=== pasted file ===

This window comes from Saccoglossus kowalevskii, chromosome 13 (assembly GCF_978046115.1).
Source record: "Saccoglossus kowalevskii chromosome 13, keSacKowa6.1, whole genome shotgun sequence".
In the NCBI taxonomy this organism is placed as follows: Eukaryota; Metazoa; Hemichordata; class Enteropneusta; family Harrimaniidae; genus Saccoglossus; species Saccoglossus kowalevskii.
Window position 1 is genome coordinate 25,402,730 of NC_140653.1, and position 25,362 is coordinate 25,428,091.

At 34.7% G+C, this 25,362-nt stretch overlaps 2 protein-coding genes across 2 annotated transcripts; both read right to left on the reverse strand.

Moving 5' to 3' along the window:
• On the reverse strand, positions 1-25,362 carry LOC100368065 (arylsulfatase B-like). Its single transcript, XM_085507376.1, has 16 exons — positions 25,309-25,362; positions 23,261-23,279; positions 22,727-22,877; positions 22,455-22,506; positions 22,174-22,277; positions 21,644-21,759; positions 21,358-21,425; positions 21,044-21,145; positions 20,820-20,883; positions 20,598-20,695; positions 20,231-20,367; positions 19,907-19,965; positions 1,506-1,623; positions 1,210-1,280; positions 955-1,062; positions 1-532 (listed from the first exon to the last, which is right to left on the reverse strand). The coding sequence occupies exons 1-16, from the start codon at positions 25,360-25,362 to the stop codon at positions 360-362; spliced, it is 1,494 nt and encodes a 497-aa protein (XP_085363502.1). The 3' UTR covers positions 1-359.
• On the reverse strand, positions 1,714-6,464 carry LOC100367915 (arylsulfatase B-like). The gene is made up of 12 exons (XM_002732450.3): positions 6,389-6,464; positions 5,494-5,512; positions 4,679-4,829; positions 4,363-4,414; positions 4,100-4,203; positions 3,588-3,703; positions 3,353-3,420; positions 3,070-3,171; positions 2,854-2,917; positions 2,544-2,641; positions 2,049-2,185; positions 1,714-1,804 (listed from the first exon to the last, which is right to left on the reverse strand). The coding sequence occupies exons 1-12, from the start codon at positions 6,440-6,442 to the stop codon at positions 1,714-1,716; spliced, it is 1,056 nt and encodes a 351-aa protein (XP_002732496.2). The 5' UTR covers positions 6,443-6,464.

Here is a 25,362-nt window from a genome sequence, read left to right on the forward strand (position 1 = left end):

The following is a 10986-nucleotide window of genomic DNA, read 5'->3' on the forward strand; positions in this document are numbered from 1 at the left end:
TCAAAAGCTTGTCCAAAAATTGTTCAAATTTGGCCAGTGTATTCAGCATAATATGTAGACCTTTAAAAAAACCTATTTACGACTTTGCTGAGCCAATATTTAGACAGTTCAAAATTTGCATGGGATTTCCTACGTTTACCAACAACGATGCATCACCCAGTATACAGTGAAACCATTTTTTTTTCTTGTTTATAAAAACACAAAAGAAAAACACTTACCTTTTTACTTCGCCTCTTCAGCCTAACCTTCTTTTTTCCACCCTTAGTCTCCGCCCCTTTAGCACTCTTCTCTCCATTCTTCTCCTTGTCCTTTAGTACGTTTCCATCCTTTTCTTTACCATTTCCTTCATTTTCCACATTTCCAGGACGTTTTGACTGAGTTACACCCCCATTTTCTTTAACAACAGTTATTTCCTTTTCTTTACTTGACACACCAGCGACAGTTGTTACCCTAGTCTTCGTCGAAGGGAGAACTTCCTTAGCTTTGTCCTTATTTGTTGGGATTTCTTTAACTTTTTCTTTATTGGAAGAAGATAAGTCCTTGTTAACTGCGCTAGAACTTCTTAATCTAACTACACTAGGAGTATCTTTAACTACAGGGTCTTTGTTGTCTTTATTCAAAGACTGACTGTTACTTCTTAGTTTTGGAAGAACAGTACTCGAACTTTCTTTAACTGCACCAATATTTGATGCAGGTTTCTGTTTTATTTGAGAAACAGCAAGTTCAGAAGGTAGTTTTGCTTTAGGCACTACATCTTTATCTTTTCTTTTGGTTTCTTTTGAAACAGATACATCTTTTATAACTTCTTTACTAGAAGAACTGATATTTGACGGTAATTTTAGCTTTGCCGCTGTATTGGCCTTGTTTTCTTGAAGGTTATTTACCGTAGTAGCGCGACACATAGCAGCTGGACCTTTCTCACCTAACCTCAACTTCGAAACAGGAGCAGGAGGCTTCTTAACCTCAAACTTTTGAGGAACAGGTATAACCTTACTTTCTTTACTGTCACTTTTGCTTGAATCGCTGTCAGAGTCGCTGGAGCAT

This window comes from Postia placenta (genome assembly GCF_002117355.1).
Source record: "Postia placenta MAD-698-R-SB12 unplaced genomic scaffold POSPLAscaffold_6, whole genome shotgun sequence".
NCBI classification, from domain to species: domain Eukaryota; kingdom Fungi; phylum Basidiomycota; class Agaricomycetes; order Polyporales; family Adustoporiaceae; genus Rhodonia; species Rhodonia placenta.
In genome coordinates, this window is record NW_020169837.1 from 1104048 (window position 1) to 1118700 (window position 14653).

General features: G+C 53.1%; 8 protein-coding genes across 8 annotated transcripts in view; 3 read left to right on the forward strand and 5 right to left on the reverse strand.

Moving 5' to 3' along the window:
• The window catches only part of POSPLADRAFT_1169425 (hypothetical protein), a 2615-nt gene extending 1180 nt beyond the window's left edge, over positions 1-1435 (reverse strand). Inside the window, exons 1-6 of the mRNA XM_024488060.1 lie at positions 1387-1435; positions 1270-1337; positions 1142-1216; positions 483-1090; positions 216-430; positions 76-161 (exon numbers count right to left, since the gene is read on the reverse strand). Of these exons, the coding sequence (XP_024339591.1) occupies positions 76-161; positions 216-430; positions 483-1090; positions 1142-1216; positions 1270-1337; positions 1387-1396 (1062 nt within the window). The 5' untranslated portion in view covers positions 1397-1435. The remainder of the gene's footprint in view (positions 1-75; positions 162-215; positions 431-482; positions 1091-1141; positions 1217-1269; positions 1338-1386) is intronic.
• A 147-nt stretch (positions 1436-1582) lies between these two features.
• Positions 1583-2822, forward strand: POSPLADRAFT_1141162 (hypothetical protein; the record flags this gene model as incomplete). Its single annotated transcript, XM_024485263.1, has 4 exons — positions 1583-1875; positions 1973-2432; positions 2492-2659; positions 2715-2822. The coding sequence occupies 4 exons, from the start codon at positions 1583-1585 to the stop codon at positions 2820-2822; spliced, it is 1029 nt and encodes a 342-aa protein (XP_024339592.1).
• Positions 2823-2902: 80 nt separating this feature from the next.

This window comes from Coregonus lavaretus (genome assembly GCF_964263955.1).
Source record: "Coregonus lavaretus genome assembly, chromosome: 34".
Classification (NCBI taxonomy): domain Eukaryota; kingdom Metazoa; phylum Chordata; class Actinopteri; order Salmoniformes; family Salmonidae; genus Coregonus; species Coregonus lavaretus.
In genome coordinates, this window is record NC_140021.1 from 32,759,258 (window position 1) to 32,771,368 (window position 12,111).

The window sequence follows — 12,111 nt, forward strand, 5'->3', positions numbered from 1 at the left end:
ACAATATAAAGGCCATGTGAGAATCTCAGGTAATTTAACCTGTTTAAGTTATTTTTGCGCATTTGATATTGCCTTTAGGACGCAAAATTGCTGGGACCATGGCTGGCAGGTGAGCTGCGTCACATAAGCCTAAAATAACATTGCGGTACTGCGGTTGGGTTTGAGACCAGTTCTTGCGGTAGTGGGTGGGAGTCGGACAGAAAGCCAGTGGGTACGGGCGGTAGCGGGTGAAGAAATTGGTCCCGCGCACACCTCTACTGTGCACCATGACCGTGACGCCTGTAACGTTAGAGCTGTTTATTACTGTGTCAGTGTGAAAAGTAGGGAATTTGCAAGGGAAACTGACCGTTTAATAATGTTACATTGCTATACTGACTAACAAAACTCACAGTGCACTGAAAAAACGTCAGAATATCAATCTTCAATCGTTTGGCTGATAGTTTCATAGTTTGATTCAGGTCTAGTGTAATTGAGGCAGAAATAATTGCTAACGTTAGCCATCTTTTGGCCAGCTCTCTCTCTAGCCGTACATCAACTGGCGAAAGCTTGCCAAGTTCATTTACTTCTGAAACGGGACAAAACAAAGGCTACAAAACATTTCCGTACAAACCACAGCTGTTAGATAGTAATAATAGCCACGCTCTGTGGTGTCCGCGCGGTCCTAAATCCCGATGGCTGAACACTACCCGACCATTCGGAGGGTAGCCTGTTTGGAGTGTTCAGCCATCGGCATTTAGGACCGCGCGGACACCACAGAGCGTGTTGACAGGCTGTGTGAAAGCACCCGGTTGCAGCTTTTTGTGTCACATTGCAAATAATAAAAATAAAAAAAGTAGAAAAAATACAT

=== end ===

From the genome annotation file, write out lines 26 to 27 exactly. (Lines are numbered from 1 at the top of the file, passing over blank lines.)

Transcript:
The window sequence follows — 12,111 nt, forward strand, 5'->3', positions numbered from 1 at the left end:
ACAATATAAAGGCCATGTGAGAATCTCAGGTAATTTAACCTGTTTAAGTTATTTTTGCGCATTTGATATTGCCTTTAGGACGCAAAATTGCTGGGACCATGGCTGGCAGGTGAGCTGCGTCACATAAGCCTAAAATAACATTGCGGTACTGCGGTTGGGTTTGAGACCAGTTCTTGCGGTAGTGGGTGGGAGTCGGACAGAAAGCCAGTGGGTACGGGCGGTAGCGGGTGAAGAAATTGGTCCCGCGCACACCTCTACTGTGCACCATGACCGTGACGCCTGTAACGTTAGAGCTGTTTATTACTGTGTCAGTGTGAAAAGTAGGGAATTTGCAAGGGAAACTGACCGTTTAATAATGTTACATTGCTATACTGACTAACAAAACTCACAGTGCACTGAAAAAACGTCAGAATATCAATCTTCAATCGTTTGGCTGATAGTTTCATAGTTTGATTCAGGTCTAGTGTAATTGAGGCAGAAATAATTGCTAACGTTAGCCATCTTTTGGCCAGCTCTCTCTCTAGCCGTACATCAACTGGCGAAAGCTTGCCAAGTTCATTTACTTCTGAAACGGGACAAAACAAAGGCTACAAAACATTTCCGTACAAACCACAGCTGTTAGATAGTAATAATAGCCACGCTCTGTGGTGTCCGCGCGGTCCTAAATCCCGATGGCTGAACACTACCCGACCATTCGGAGGGTAGCCTGTTTGGAGTGTTCAGCCATCGGCATTTAGGACCGCGCGGACACCACAGAGCGTGTTGACAGGCTGTGTGAAAGCACCCGGTTGCAGCTTTTTGTGTCACATTGCAAATAATAAAAATAAAAAAAGTAGAAAAAATACAT